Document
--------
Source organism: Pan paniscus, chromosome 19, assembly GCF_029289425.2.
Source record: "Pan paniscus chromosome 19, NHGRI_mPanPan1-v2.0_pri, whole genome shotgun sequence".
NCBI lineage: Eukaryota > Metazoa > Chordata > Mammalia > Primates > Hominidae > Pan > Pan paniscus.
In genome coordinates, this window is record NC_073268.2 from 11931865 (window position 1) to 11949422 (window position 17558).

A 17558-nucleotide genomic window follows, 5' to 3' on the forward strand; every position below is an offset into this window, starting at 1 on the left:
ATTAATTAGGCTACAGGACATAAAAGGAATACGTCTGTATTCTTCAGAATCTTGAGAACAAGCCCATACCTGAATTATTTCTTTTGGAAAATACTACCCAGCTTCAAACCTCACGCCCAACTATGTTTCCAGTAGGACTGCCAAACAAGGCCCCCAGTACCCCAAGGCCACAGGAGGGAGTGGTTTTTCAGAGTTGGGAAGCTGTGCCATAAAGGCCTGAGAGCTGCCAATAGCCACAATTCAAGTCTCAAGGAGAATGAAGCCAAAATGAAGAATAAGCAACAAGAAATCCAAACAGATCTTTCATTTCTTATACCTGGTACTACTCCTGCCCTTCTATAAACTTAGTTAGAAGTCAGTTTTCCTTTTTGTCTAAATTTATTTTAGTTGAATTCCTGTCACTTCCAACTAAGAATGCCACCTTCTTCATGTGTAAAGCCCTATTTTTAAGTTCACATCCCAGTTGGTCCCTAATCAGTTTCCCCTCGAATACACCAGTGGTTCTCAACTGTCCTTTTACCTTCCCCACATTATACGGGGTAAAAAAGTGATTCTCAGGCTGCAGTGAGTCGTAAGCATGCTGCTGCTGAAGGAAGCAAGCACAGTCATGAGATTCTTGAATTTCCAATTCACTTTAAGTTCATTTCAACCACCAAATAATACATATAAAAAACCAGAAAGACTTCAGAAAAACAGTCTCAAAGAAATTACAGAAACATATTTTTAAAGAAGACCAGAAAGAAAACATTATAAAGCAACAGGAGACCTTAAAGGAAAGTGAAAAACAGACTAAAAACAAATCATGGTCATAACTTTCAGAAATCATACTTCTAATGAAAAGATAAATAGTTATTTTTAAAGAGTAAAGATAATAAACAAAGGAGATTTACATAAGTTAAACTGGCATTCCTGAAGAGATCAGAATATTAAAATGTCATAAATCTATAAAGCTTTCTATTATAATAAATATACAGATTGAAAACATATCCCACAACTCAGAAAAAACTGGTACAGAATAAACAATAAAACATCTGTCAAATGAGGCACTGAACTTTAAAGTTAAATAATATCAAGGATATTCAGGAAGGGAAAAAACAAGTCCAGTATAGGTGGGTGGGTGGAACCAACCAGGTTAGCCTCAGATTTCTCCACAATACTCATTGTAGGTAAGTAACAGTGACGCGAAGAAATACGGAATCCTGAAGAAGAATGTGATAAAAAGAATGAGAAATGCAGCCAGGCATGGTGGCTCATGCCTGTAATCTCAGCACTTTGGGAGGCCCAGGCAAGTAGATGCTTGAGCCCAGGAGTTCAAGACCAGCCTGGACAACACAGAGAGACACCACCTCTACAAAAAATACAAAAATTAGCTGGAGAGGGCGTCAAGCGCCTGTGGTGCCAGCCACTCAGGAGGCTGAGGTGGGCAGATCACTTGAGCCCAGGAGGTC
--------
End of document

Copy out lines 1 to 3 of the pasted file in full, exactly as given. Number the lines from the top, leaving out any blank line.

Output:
Source organism: Pan paniscus, chromosome 19, assembly GCF_029289425.2.
Source record: "Pan paniscus chromosome 19, NHGRI_mPanPan1-v2.0_pri, whole genome shotgun sequence".
NCBI lineage: Eukaryota > Metazoa > Chordata > Mammalia > Primates > Hominidae > Pan > Pan paniscus.